Mouse lipoxygenases

The mouse is a common model to examine lipoxygenase function. However, there are some key differences between the lipoxygenases between mice and men that make extrapolations from mice studies to humans difficult. In contrast to the 6 functional lipoxygenases in humans, mice have 7 functional lipoxygenases and some of the latter have different metabolic activities than their human orthologs.[11][19][21] In particular, mouse Alox15, unlike human ALOX15, metabolizes arachidonic acid mainly to 12-HpETE and mouse Alox15b, in contrast to human ALOX15b, is primarily an 8-lipoxygenase, metabolizing arachdionic acid to 8-HpETE; there is no comparable 8-HpETE-forming lipoxygenase in humans.[22]

Rabbit 15-lipoxygenase (blue) with inhibitor (yellow) bound in the active site

3D structure

There are several lipoxygenase structures known including: soybean lipoxygenase L1 and L3, coral 8-lipoxygenase, human 5-lipoxygenase, rabbit 15-lipoxygenase and porcine leukocyte 12-lipoxygenase catalytic domain. The protein consists of a small N-terminal PLAT domain and a major C-terminal catalytic domain (see Pfam database), which contains the active site. In both plant and mammalian enzymes, the N-terminal domain contains an eight-stranded antiparallel β-barrel, but in the soybean lipoxygenases this domain is significantly larger than in the rabbit enzyme. The plant lipoxygenases can be enzymatically cleaved into two fragments which stay tightly associated while the enzyme remains active; separation of the two domains leads to loss of catalytic activity. The C-terminal (catalytic) domain consists of 18-22 helices and one (in rabbit enzyme) or two (in soybean enzymes) antiparallel β-sheets at the opposite end from the N-terminal β-barrel.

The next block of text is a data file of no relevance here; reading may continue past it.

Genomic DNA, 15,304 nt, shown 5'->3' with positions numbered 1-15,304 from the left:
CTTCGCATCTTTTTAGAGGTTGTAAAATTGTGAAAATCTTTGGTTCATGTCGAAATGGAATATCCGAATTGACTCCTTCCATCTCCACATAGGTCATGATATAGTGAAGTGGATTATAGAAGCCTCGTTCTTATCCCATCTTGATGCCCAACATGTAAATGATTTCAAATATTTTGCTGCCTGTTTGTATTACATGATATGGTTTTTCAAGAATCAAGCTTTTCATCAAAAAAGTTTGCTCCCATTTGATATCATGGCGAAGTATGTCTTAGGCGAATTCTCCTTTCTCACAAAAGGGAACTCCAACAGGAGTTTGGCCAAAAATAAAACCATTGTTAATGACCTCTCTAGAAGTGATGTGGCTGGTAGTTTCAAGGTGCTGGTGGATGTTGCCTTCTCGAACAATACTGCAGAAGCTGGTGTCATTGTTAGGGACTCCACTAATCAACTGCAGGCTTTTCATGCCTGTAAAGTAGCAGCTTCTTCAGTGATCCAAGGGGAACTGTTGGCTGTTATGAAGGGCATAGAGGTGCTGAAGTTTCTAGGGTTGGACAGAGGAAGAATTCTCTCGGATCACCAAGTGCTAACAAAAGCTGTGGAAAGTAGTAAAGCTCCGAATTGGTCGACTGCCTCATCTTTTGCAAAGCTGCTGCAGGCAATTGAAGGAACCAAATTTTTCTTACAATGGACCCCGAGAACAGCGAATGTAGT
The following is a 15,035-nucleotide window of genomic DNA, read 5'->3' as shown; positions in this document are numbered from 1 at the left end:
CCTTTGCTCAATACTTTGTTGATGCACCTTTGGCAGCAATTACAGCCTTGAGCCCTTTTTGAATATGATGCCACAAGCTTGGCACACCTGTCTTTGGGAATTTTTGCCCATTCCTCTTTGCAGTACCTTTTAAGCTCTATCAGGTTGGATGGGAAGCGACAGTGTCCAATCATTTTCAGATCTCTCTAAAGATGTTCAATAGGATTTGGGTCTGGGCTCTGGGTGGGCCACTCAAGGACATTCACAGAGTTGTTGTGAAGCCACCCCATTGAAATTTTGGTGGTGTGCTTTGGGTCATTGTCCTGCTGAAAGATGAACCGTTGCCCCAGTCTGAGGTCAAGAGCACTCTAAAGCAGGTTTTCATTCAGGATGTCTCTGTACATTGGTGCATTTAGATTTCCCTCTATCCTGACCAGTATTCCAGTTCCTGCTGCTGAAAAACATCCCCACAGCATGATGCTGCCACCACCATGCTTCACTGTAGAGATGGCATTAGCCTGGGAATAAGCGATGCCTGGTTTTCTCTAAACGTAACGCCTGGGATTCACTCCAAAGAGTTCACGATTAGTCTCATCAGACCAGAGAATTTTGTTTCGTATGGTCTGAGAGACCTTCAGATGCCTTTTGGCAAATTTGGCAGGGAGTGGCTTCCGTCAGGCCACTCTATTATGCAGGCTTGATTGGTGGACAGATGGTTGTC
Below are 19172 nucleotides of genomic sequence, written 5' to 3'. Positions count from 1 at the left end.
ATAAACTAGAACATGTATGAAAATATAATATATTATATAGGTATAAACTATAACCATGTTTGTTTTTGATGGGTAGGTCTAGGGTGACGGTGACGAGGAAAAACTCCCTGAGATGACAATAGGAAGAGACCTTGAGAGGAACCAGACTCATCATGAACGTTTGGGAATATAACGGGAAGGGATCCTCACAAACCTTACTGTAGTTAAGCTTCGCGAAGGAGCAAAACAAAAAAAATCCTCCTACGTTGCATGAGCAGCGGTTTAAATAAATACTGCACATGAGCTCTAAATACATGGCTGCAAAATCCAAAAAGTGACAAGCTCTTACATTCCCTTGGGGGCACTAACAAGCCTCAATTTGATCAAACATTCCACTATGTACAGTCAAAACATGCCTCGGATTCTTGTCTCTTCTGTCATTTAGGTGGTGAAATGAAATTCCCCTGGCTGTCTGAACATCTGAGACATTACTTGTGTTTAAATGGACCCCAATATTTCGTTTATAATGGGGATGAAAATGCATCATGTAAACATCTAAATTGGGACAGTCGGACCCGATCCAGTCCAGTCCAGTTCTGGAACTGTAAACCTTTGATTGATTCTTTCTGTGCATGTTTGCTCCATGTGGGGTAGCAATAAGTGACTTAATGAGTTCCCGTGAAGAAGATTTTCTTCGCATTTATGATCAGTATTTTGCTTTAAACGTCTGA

Active site

The iron atom in lipoxygenases is bound by four ligands, three of which are histidine residues.[23] Six histidines are conserved in all lipoxygenase sequences, five of them are found clustered in a stretch of 40 amino acids. This region contains two of the three zinc-ligands; the other histidines have been shown[24] to be important for the activity of lipoxygenases.

The two long central helices cross at the active site; both helices include internal stretches of π-helix that provide three histidine (His) ligands to the active site iron. Two cavities in the major domain of soybean lipoxygenase-1 (cavities I and II) extend from the surface to the active site. The funnel-shaped cavity I may function as a dioxygen channel; the long narrow cavity II is presumably a substrate pocket. The more compact mammalian enzyme contains only one boot-shaped cavity (cavity II). In soybean lipoxygenase-3 there is a third cavity which runs from the iron site to the interface of the β-barrel and catalytic domains. Cavity III, the iron site and cavity II form a continuous passage throughout the protein molecule.